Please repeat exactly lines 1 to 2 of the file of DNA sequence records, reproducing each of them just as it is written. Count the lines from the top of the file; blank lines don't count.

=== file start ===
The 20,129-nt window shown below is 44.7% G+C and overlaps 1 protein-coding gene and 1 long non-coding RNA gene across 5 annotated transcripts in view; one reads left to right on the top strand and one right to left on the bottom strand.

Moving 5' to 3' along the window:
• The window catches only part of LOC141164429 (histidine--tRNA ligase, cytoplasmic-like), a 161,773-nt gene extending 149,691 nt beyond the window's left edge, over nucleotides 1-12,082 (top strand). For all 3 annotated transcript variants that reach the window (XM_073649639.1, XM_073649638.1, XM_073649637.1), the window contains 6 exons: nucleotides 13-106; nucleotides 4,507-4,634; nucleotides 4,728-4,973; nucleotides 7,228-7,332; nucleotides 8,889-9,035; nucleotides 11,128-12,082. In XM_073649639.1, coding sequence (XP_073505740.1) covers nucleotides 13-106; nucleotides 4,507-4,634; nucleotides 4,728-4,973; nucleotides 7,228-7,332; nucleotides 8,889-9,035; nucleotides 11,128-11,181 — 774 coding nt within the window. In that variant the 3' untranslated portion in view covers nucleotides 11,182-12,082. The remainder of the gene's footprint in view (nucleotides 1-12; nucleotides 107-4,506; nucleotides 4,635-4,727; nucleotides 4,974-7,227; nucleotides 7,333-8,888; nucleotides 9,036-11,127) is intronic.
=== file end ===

The 20,129-nt window shown below is 44.7% G+C and overlaps 1 protein-coding gene and 1 long non-coding RNA gene across 5 annotated transcripts in view; one reads left to right on the top strand and one right to left on the bottom strand.

Moving 5' to 3' along the window: